Fort Valley Museum, online at http://www.fortvalleymuseum.org/home.

Buz Groshong, “Signal Knob,” June 17, 2011, online at http://www.summitpost.org/signal-knob/151983.

Jean Stephenson, “The Massanuttens,” Potomac Appalachian Trail Club Bulletin (now Potomac Appalachian), July 1934, online at http://www.patc.us/history/archive/massntn.html.

U.S. Department of Agriculture (USDA)/Forest Service, George Washington and Jefferson National Forests: home page, http://www.fs.usda.gov/main/gwj/home; “Guide to Camping, Hiking and History at the Elizabeth Furnace Recreation Area,” online (as PDF) at http://shenandoahcountyva.us/tourism/wp-content/uploads/sites/16/2014/01/Elizabeth_Furnace_rec_Area_info_booklet-sm-res1.pdf; and “Cultural History,” online at http://www.fs.usda.gov/detail/gwj/learning/history-culture/?cid=FSBDEV3_000460.

Virginia Department of Game and Inland Fisheries, “State Hatcheries,” online at https://www.dgif.virginia.gov/fishing/fish-stocking/state-hatcheries/.

Virginia Works Progress Administration (WPA) Historical Inventory Project, “Powell’s Fort Valley,” 1937, online at the Shenandoah County (Va.) GenWeb Project, http://www.vagenweb.org/shenandoah/hom/S_pfv.html.

RELATED VIRGINIA WATER RADIO EPISODES

All Water Radio episodes are listed by category at the Index link above (http://www.virginiawaterradio.org/p/index.html).  See particularly the “History” and the “Rivers, Streams, and Other Surface Water” categories.

SOLS INFORMATION FOR VIRGINIA TEACHERS

This episode may help with the following Virginia’s 2010 Science Standards of Learning (SOLs):

Grades K-6 Earth Resources Theme
4.9 - Va. natural resources, including watersheds, water resources, and organisms.

Grades K-6 Living Systems Theme
6.7 - natural processes and human interactions that affect watershed systems; Va. watersheds, water bodies, and wetlands; and water monitoring.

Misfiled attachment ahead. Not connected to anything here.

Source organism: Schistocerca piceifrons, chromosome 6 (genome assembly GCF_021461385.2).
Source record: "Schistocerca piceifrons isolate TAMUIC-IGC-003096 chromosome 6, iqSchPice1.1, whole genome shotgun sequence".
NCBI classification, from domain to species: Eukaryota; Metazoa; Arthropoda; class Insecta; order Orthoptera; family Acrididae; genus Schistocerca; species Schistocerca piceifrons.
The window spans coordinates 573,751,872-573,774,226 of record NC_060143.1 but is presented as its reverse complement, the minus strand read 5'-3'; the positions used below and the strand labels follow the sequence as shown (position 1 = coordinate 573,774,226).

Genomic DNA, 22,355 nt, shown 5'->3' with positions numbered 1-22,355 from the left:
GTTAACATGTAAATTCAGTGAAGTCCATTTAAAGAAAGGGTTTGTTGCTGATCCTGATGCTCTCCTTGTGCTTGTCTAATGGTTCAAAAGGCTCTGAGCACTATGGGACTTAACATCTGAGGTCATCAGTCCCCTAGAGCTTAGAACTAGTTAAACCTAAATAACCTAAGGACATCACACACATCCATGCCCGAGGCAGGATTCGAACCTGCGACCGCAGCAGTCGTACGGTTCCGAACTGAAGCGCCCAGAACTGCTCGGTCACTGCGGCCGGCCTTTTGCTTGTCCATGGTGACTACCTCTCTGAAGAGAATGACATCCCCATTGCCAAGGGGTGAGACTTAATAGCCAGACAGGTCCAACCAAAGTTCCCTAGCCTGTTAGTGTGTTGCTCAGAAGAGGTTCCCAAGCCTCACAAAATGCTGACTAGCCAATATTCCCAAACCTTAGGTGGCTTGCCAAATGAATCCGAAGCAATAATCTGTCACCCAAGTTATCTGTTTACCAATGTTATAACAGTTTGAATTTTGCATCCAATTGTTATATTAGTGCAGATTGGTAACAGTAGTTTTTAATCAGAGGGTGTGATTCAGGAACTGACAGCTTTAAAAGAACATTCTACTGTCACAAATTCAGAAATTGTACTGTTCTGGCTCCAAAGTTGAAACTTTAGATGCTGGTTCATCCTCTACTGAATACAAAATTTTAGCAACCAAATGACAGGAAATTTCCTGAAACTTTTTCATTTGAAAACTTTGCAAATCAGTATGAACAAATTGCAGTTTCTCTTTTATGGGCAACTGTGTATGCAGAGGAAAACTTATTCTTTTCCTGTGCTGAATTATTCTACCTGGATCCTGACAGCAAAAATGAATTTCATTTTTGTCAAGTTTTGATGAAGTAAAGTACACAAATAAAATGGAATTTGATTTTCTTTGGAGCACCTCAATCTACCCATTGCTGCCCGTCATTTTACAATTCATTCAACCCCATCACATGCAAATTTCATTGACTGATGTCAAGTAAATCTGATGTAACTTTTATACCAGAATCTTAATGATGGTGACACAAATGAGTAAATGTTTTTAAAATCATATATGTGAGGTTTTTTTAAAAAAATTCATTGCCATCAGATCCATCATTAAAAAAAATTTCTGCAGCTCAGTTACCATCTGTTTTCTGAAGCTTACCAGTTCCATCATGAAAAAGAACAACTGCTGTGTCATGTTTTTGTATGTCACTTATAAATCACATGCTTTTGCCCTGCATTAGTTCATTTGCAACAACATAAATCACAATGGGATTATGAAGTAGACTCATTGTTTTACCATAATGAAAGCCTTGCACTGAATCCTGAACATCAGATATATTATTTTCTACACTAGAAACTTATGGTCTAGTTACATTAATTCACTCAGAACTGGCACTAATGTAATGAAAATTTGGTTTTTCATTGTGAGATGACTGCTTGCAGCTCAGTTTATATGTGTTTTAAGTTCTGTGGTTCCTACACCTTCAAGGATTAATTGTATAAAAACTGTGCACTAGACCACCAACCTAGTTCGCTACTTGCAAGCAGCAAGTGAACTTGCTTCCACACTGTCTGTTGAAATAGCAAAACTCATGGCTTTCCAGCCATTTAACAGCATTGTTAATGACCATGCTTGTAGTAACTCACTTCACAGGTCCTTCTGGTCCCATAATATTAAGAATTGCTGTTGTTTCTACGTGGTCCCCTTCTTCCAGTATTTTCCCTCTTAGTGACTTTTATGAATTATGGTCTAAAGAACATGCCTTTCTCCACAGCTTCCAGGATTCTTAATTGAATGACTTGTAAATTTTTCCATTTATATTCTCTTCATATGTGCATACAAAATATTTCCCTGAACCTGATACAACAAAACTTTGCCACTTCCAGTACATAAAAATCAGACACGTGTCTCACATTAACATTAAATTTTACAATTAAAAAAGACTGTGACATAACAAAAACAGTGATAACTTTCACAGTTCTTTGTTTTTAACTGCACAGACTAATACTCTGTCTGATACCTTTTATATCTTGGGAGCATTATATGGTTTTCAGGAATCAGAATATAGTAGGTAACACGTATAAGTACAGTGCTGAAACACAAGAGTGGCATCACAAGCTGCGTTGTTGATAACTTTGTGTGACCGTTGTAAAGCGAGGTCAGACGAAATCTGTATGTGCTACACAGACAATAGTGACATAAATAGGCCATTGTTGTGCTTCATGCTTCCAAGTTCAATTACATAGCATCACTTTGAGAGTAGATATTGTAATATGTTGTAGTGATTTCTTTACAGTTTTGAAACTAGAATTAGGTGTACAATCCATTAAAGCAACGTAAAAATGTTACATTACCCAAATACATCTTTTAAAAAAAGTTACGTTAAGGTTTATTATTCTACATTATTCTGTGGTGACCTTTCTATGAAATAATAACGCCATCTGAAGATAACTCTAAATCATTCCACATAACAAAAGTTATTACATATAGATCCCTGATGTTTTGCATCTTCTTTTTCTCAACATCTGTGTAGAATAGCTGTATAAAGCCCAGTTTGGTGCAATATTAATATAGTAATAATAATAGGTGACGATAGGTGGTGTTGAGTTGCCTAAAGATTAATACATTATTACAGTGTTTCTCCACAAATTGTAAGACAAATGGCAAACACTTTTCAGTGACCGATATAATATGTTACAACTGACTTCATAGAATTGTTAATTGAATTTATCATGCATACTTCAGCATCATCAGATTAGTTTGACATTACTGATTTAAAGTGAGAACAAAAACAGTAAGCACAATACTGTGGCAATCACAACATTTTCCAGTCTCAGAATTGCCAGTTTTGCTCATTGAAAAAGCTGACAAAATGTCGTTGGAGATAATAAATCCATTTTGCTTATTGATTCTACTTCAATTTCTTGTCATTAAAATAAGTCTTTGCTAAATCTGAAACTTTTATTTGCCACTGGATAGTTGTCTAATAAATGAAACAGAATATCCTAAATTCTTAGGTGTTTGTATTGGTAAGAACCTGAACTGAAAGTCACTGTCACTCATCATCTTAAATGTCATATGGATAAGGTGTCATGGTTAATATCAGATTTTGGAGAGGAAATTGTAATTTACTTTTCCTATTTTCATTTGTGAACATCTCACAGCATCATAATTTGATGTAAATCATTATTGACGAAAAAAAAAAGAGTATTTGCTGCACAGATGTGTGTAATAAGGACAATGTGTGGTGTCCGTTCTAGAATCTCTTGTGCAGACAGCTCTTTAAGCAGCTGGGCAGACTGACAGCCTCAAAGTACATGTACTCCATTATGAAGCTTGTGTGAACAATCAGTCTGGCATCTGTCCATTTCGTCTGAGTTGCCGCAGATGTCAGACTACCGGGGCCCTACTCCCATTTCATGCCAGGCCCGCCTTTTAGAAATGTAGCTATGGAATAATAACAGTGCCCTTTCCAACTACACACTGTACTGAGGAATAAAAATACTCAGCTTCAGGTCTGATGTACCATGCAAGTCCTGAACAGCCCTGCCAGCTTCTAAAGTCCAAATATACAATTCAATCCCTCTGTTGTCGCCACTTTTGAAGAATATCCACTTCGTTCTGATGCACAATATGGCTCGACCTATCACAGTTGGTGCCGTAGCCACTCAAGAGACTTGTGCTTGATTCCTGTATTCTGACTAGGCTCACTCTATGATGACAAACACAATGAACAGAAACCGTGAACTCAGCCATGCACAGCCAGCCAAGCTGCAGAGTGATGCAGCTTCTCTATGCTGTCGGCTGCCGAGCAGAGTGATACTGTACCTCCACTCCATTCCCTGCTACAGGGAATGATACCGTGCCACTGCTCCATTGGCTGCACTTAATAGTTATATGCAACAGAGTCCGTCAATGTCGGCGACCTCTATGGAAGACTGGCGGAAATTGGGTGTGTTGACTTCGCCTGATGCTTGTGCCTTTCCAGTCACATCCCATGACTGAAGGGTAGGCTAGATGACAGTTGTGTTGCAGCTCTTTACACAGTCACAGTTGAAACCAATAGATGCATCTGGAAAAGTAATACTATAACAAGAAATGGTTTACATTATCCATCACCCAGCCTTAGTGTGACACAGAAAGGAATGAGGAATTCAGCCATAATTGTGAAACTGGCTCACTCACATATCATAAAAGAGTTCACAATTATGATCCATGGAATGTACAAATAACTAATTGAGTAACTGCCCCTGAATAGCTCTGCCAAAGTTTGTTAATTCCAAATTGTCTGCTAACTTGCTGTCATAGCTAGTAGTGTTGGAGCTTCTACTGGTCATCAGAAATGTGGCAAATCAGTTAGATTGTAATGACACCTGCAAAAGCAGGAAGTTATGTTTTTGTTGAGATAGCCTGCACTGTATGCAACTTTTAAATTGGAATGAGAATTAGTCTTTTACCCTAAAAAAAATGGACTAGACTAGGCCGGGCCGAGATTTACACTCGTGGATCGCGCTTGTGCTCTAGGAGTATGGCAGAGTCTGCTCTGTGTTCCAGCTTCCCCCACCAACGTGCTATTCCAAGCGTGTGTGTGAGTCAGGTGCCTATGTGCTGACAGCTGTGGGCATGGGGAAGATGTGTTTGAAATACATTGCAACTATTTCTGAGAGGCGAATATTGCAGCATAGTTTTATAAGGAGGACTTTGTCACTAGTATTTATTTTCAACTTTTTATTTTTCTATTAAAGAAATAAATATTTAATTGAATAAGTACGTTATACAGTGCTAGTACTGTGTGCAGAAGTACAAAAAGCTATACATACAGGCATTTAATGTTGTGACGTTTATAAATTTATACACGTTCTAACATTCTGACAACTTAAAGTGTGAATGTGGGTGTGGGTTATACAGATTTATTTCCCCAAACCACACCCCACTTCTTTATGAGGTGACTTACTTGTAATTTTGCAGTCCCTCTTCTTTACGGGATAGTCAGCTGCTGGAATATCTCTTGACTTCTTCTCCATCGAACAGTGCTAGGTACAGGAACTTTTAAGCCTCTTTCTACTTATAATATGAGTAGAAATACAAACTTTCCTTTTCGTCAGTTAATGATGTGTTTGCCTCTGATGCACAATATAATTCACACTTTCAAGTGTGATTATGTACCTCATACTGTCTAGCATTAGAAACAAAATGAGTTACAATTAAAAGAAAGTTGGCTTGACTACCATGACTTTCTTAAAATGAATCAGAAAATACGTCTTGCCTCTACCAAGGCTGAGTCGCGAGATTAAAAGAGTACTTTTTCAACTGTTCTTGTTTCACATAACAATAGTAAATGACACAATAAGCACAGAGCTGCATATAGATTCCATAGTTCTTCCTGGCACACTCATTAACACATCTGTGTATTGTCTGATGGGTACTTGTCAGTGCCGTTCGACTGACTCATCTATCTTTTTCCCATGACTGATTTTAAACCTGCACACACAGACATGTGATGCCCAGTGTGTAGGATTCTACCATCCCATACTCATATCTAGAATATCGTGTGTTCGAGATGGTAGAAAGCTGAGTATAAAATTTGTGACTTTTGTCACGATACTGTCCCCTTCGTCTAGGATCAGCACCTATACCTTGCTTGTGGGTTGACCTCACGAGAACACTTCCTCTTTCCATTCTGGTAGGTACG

Earth Science Course
ES.8 - influences by geologic processes and the activities of humans on freshwater resources, including identification of groundwater and major watershed systems in Virginia.

Biology Course
BIO.8 - dynamic equilibria and interactions within populations, communities, and ecosystems; including nutrient cycling, succession, effects of natural events and human activities, and analysis of the flora, fauna, and microorganisms of Virginia ecosystems.

The episode may also help with the following Virginia 2008 Social Studies SOLs:

Virginia Studies Course
VS.2 – physical geography of Virginia past and present.
VS.5 – role of Virginia in the American Revolution.

United States History to 1865 Course
USI.2 – water features important to the early history of the United States.

Civics and Economics Course
CE.9 – public policy at local, state, and national levels.

World Geography Course
WG.3 - how regional landscapes reflect the physical environment and the cultural characteristics of their inhabitants.
WG.6 - past and present trends in human migration and cultural interaction as influenced by social, economic, political, and environmental factors.

Virginia and United States History Course
VU.7 - knowledge of the Civil War and Reconstruction Era.

Government Course
GOVT.9 – public policy at local, state, and national levels.

Virginia’s SOLs are available from the Virginia Department of Education, online at http://www.doe.virginia.gov/testing/.

Friday, August 19, 2016

Episode 330 (8-22-16): “Natural Disaster” by John McCutcheon Opens a Mid-season Window on the Atlantic Tropical Storm Season


CLICK HERE to listen to episode audio (4:20)

Transcript of audio, notes on the audio, images, and additional information follow below.

All Web addresses mentioned were functional as of 8-19-16.

TRANSCRIPT OF AUDIO

From the Cumberland Gap to the Atlantic Ocean, this is Virginia Water Radio for the week of August 22, 2016.

MUSIC - ~ 9 sec

This week, that music, by an internationally acclaimed musician who called Virginia home for many years, helps us mark an important turning point in the Atlantic tropical storm season. Have a listen for about 50 seconds.

MUSIC - ~49 sec